- The Washington Times - Thursday, January 12, 2017

The Defense Department under the incoming Trump administration will work closely with the nation’s intelligence agencies, despite growing animosity between the President-elect and the intelligence community.

Retired Marine Corps Gen. James Mattis, Mr. Trump’s pick to lead the Pentagon, on Thursday touted his vast experience engaging with the intelligence community during his 40-year career in uniform.

“I have had a close relationship with the intelligence community,” Gen. Mattis told members of the Senate Armed Services panel during his confirmation hearing Thursday. “I have a very, very high degree of confidence in the intelligence community.”

As Trump’s Pentagon chief, Gen. Mattis said he would ensure that the department would not do anything to undermine work of the U.S. intelligence agencies, adding that “I wouldn’t have taken this job” unless Mr. Trump and his national security team held the same view.

Those comments fell in line with Gen. Mattis‘ prepared statements, in which he pledged to “foster an atmosphere of harmony and trust at the Department of Defense and with our inter​agency counterparts.”

But instead of harmony, the president-elect and his transition team seem to be sowing seeds of discord as Mr. Trump continues to wage his war of words against U.S. intelligence officials.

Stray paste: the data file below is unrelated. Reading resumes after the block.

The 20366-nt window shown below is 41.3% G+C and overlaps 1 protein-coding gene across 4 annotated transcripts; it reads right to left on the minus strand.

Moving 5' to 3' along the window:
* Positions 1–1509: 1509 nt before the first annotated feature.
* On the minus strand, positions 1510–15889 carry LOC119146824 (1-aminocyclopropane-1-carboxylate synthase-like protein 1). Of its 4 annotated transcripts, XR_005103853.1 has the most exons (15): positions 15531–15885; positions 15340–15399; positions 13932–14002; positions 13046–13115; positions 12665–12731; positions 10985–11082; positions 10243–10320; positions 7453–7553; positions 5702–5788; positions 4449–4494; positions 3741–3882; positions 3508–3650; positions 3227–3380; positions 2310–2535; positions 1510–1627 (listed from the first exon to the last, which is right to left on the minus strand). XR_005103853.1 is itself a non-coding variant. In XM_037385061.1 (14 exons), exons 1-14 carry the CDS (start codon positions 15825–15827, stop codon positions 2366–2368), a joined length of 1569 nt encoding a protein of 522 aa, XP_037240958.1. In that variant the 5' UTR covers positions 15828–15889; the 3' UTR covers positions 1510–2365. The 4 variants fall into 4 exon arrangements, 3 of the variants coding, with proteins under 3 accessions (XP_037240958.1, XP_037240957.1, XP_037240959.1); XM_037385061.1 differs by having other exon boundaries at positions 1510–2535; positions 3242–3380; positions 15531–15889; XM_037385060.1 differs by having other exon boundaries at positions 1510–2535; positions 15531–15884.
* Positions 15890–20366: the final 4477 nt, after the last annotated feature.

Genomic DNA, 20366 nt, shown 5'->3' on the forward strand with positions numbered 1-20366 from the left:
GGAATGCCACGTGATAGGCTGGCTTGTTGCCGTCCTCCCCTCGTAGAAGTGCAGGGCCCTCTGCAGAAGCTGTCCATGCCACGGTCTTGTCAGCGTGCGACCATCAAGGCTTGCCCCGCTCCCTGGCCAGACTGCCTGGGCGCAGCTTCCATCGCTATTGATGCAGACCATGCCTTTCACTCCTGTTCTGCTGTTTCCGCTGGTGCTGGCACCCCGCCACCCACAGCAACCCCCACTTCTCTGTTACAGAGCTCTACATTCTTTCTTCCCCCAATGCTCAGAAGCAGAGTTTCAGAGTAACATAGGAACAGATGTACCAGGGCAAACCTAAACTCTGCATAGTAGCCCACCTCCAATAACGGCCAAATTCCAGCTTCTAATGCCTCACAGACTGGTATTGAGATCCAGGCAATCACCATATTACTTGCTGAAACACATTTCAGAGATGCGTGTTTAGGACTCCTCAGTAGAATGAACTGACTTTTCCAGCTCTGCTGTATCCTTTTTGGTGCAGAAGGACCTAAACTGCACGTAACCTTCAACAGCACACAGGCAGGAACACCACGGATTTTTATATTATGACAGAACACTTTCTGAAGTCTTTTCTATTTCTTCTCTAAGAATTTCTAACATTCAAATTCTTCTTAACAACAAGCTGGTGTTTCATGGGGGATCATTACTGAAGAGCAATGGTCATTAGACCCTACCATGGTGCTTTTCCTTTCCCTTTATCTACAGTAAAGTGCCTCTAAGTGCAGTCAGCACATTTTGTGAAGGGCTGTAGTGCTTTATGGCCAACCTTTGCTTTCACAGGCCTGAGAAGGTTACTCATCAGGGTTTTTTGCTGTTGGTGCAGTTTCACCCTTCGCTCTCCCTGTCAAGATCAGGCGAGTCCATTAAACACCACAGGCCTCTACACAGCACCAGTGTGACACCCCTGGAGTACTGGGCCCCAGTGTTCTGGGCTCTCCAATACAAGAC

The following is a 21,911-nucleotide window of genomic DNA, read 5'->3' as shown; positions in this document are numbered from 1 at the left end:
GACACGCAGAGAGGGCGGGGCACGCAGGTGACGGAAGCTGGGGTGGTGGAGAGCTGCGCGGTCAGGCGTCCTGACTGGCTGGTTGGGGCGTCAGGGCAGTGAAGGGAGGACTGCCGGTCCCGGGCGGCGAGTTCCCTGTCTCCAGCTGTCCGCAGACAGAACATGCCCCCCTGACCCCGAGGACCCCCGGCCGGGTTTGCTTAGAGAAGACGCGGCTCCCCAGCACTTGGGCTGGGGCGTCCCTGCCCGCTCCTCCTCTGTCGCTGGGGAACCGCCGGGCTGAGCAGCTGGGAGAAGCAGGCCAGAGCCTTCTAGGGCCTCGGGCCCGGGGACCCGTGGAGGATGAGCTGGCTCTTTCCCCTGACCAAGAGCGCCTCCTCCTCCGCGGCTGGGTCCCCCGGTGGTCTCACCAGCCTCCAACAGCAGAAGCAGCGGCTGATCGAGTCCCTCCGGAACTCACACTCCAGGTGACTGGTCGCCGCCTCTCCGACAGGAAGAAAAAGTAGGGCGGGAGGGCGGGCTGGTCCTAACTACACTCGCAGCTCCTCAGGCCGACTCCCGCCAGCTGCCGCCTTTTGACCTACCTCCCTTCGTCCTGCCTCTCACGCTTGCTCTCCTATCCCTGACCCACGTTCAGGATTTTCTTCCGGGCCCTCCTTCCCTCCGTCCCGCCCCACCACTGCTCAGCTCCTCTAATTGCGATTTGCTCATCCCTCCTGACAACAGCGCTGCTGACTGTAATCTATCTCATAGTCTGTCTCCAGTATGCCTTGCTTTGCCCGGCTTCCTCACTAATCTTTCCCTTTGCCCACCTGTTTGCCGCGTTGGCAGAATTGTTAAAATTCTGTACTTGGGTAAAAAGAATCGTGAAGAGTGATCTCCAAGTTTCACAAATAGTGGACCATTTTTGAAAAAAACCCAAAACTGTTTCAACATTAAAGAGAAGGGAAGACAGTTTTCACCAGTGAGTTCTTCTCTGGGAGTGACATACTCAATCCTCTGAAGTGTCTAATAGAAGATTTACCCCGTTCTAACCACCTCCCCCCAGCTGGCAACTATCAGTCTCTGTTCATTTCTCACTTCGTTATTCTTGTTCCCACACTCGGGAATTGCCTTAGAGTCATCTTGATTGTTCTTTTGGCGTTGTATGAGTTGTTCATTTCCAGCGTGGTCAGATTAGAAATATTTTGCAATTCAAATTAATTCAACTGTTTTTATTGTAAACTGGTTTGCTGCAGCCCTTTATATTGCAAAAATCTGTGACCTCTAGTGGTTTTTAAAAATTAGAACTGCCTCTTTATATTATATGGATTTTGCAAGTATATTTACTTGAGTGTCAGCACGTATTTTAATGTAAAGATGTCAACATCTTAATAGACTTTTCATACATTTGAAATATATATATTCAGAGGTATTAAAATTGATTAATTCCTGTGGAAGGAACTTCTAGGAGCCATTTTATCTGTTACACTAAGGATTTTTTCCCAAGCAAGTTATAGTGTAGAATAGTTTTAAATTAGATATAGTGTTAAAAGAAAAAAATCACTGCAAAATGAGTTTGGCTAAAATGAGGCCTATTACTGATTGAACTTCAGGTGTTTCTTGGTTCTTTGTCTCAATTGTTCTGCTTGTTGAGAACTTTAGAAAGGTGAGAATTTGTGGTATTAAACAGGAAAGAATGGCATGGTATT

During his first press conference since winning the presidency in November, Mr. Trump suggested U.S. intelligence officials leaked a reported intelligence dossier outlining his deep ties to Moscow.

President Obama and Mr. Trump were both briefed on the 35-page document that contained details on how Russian intelligence gathered compromising, and occasionally tawdry, information that could be used to blackmail the incoming president.

The briefing was part of the intelligence community’s final assessment on Russian cyber activities to sway the presidential election toward the Trump campaign.

Director of National Intelligence James Clapper, alongside Pentagon intel chief Marcel Lettre and Adm. Mike Rogers, head of U.S. Cyber Command, all testified before Congress that Russian did interfere in the U.S. presidential election.

“This was a multifaceted campaign. The hacking was only one part of it. It also included classic propaganda, disinformation and fake news,” Mr. Clapper told defense lawmakers last Thursday.

For his part, Gen. Mattis characterized Russia as “strategic competitor” in which Washington is quickly running out of diplomatic options to engage with Moscow on security issues.

“I’m all for engagement, but we have to [recognize] reality,” he told the Senate defense panel.

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